Nearly three dozen Chinese military aircraft and four warships traveled quite close to Taiwan on Tuesday, Taipei’s Defense Ministry announced shortly afterward.
Twenty-nine of those aircraft “crossed the median line of the Taiwan Strait or entered our SW/SE ADIZ,” or air defense identification zone, Taiwan’s military said.
From the U.S. military’s perspective, that sort of activity from China isn’t just to show force, but it’s also an effort to exhaust Taiwanese defense capabilities and ability to respond. “Up until about maybe a year and a half ago, we never had a routine, consistent presence of the [Chinese] navy east of Taiwan. Now, they're there all the time,” one senior defense official told Defense One’s Patrick Tucker last week in Hawaii.
“It's just wearing out Taiwan's air force for the air stuff and the navy for all of this contiguous presence, because you can't really let it go unchallenged,” the U.S official said. “The Chinese have a lot more airplanes and a lot more capability to fly all the time. It's just running the poor Taiwanese air force into the ground.”
And regarding that tendency of China to cross the median line of the strait, “Between the beginning of August and the end of the year, I want to say that we're at about 200 centerline crossings,” or instances where Chinese vessels crossed into Taiwanese waters, the U.S. official said, which suggests China is using “clear and deliberate escalation…as a signaling tool.”
As for what might lie ahead, at least presently, sometime around 2027 looks like the most attractive date for an invasion based on a variety of factors, Tucker writes. Perhaps the most important is that China’s weapon modernization efforts are scheduled to reach a key maturity point then—about two years before Taiwan completes similar efforts designed to make an invasion too costly for China to attempt.
Meanwhile, the U.S. Air Force is in the midst of its largest-ever mobility exercise in the Pacific, Mobility Guardian 23, practicing how it would move troops and supplies around the expansive region during a war with China. Continue reading, here.
In other China-related news, a “Fox News regular who accused Hunter Biden of having nefarious ties to China is now being charged with having nefarious ties to China,” Business Insider reported Monday after federal charges were filed in the southern district of New York.
Involved: Gal Luft, 61, who stands accused of being an unregistered foreign agent, international arms trafficking, violating U.S. sanctions on Iran, and lying to federal investigators.
Republican House Oversight Committee Chairman Rep. James Comer touted Luft as a star witness in the GOP’s fevered campaign to paint the Biden White House as having corrupt ties to China. Comer even held a press conference in May promising to expose the early findings in his investigation, but Luft never showed up—and Comer has still not released any evidence of corruption.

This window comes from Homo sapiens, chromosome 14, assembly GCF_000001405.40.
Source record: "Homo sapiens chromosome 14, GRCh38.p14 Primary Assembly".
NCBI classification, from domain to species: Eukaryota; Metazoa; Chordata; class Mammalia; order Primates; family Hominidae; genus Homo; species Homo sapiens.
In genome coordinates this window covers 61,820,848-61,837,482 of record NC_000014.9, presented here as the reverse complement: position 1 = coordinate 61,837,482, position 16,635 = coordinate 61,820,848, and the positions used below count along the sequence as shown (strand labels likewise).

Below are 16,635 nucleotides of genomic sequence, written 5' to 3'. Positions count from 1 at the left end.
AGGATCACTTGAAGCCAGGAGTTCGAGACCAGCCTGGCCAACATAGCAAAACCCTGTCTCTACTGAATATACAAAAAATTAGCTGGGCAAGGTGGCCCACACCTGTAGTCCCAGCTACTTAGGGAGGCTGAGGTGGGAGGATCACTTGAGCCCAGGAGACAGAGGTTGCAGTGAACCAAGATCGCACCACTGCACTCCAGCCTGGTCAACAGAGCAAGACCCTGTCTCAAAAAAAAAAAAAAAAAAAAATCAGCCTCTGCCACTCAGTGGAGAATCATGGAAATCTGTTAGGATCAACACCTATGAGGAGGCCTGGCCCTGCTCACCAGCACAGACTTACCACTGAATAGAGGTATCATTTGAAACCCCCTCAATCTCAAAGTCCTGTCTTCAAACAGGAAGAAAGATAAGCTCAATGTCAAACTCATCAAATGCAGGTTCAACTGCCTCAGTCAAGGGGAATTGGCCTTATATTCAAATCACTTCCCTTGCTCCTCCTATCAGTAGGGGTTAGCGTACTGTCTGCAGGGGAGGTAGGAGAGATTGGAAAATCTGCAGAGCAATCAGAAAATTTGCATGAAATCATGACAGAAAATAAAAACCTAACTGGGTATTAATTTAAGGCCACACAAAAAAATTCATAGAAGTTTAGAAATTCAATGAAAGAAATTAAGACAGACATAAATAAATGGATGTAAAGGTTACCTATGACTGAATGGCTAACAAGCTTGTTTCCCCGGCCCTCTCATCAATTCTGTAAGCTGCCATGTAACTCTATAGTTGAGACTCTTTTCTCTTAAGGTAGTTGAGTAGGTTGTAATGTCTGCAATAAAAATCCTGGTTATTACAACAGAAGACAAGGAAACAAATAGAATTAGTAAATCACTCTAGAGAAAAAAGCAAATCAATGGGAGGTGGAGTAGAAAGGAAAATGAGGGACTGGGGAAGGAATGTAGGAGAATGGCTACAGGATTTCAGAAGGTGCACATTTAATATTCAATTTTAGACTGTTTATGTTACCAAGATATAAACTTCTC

The list of federal charges Luft faces is a globe-trotting escapade unto itself, spanning weapons sales in Libya, Kenya, the UAE, and even include trying to sell Iranian oil labeled as sourced in Brazil. The Department of Justice also says Luft “agreed to covertly recruit and pay, on behalf of principals based in China, a former high-ranking U.S. Government official (“Individual-1”), including in 2016 while the former official was an adviser to the then-President-elect” Trump. According to Luft, speaking to the New York Post last week, that person was former Central Intelligence Agency Director James Woolsey, who was a consultant for Luft's Maryland-based think tank as well as a senior advisor for Trump.
Read over the 36 counts Luft faces, which carry a maximum of 100 years in prison, via the Justice Department, here.
Tuberville blocks Marine confirmation, leaving Corps without a confirmed commandant. “Sen. Tommy Tuberville blocked the confirmation of Gen. Eric Smith to become the commandant of the Marine Corps, objecting to a motion by Sen. Jack Reed that would have avoided the service remaining without a confirmed leader for the first time in more than 100 years,” reports Defense One’s Caitlin M. Kenney. Read, here.
Lastly today: Researchers are finally getting a better understanding of militaries’ greenhouse-gas emissions. The world’s armed forces account for more than 5% of the annual release of heat-trapping gasses, but this pollution is neither bound by international treaty nor particularly well measured.
Now a slew of peer-reviewed studies is starting to address the latter problem, Reuters writes in a special report, while militaries’ own efforts are beginning to reduce their emissions. Read on, here.
Related: Virginia joins military-land conservation effort. A 4,600-square-mile swath of the state—from Marine Corps Base Quantico to Naval Station Norfolk and across the Chesapeake Bay—has been designated “sentinel landscape.”
Under a decade-old program of the U.S. Departments of Agriculture, Defense, and the Interior, “Sentinel landscapes are areas where conservation, working lands, and national defense interests converge. They are anchored by at least one high-value military installation or range and contain high priority lands for USDA, DOD, and DOI.” Pew has more, here.